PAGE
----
In The Atlantic, Rebecca Rosen focuses on the Minimalism Movement. That's the community of people who embrace living with less. They gush about the freedom it brings. Also, there is no wolf to keep away from the door. Here's that article.
Yes, not piling on new material possessions and getting rid of old ones can be freeing. I know. In 2013, I resolved never to take on again a This Old House and a vacation cottage, plus way too many books and rescue animals. I was in a financial, business and emotional bottom. Here is the memoir Download Geezerguts.
The thrill of really being able to renounce conspicious consumption carried me for years. Clearly, I was superior to those chained to their nice stuff.
Now here it is 11 years later. My financial house is in order, as they say. Unlike the non-minimalists I have nothing to complain about. And I glaze over when they go into high angst about how much it costs to air condition their big houses here in the desert.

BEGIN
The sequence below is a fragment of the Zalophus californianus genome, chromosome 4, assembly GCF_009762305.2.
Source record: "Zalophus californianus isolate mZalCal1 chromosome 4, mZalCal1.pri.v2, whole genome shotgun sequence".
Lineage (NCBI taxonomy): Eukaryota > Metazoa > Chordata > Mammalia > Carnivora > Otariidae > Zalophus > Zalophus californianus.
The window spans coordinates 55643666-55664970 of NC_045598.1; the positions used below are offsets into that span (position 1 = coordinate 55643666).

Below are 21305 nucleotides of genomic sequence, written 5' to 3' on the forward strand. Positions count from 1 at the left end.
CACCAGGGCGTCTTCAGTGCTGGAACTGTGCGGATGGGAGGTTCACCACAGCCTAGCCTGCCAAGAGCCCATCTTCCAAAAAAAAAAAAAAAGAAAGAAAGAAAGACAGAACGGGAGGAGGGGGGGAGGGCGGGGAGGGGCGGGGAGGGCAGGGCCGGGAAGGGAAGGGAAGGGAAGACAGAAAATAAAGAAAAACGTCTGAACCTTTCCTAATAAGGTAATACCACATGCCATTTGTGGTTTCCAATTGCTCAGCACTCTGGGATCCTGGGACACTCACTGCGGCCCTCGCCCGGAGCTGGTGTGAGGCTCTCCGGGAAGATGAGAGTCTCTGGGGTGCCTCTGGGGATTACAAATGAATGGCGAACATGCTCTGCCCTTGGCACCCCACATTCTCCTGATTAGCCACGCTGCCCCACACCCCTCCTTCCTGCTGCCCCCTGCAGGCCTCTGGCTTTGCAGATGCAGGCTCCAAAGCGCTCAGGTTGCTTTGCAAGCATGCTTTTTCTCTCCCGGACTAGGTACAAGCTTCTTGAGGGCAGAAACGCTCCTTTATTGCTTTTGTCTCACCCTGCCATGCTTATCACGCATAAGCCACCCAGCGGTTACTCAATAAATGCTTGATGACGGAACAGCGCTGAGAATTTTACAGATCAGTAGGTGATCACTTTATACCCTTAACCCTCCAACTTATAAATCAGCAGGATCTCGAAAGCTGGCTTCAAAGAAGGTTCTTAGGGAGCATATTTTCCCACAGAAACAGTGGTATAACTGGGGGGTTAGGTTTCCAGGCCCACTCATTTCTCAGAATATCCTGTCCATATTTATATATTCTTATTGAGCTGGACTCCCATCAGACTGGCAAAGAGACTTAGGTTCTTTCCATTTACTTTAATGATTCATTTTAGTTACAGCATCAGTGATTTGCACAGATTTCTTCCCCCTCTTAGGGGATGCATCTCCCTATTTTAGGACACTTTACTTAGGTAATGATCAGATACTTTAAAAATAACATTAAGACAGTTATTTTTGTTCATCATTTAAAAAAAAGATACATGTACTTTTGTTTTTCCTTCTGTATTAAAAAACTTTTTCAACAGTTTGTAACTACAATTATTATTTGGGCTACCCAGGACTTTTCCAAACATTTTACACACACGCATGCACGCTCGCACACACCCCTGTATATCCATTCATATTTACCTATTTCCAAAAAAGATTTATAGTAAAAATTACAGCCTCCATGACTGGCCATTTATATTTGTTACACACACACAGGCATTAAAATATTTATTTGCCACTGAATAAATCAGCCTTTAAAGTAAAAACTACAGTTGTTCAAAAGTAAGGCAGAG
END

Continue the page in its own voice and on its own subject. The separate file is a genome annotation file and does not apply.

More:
But, I am getting a peek into the brittle smugness of our lifestyle. I mentioned to a fellow minimalist that I was toying with the idea of buying a small house. How weary I had become of all the rules imposed on renters. Of course, that didn't go over well.
He warned me if I did that I would never sleep again. Every night I would be, "like them," worried about the mortgage, the roof and if to move that end table to another part of the house. His tone was harsh.
Back before my crash of '03 I had been smug. I assumed with my talent I would keep increasing my earnings. Now, I am fearing that this absolute commitment to nothingness may be just another kind of smugness. What types of trouble can it get us into?